This paper explores established research concerning the inﬂuence of media portrayals of mental illness and its treatment on stigma, helpseeking behavior, and viewer awareness from a social work perspective. The purpose of this paper is to examine the validity and generalizability of the existing literature regarding the effects of the presence of themes of mental illlness in television and movies. Concerning the social work profession, there is discussion regarding the role that media portrayals of mental illness can have on clients’ expectations for treatment and willingness to seek help. The referenced research examines the impact of depictions of mental illness in television shows speciﬁcally with criminal and medical themes. Focusing on authentic depictions of mental illness, research demonstrates that realistic, factually-based portrayals actively reduce stigma and associated stereotypes surrounding mental illness and its treatment. The identiﬁed limitations, lack of generalizability, and questionable validity with the existing research in this subject area demonstrate the need for more expansive, representative studies to be conducted.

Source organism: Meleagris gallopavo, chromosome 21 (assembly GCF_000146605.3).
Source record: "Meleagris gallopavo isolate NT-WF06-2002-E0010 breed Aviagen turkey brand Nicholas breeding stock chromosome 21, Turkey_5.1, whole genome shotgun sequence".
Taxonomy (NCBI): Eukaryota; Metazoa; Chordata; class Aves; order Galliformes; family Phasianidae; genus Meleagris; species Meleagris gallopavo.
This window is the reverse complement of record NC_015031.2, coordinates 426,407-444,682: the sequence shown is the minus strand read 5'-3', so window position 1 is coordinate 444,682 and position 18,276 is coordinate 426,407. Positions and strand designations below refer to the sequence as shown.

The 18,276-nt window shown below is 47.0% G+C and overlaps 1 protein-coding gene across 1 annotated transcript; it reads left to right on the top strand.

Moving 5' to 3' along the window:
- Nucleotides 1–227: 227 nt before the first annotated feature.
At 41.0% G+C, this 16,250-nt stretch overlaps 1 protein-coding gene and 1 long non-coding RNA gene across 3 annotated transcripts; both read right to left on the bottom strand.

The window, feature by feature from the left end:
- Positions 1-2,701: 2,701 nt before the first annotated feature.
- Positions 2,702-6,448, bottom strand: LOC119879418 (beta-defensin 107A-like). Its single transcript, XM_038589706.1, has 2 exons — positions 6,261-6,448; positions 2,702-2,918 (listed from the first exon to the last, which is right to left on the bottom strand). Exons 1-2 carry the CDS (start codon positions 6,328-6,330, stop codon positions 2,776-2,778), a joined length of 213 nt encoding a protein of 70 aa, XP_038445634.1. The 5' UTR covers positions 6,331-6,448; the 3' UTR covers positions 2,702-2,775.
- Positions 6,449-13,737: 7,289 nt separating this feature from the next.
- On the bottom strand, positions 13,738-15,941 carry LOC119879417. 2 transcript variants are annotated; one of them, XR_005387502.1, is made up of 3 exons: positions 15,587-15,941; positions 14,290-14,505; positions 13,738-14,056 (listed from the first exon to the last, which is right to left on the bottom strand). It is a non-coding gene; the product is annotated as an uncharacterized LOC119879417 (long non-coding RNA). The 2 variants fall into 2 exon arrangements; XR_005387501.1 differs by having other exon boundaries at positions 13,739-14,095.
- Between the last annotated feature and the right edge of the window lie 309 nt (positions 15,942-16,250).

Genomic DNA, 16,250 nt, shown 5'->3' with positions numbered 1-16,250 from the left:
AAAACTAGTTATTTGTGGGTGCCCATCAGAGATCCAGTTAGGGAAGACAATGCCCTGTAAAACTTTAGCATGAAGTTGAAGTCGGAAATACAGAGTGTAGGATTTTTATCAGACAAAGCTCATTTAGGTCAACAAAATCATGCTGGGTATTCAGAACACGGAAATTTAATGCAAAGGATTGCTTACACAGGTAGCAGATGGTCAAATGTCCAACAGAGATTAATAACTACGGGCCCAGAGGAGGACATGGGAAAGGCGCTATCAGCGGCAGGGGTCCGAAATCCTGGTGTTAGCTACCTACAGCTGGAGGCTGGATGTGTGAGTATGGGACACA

"The Media’s Portrayal of Mental Illness and Its Treatment: An Analysis of the Existing Literature from a Social Work Perspective,"
Locus: The Seton Hall Journal of Undergraduate Research: Vol. 2, Article 2.
Available at: https://scholarship.shu.edu/locus/vol2/iss1/2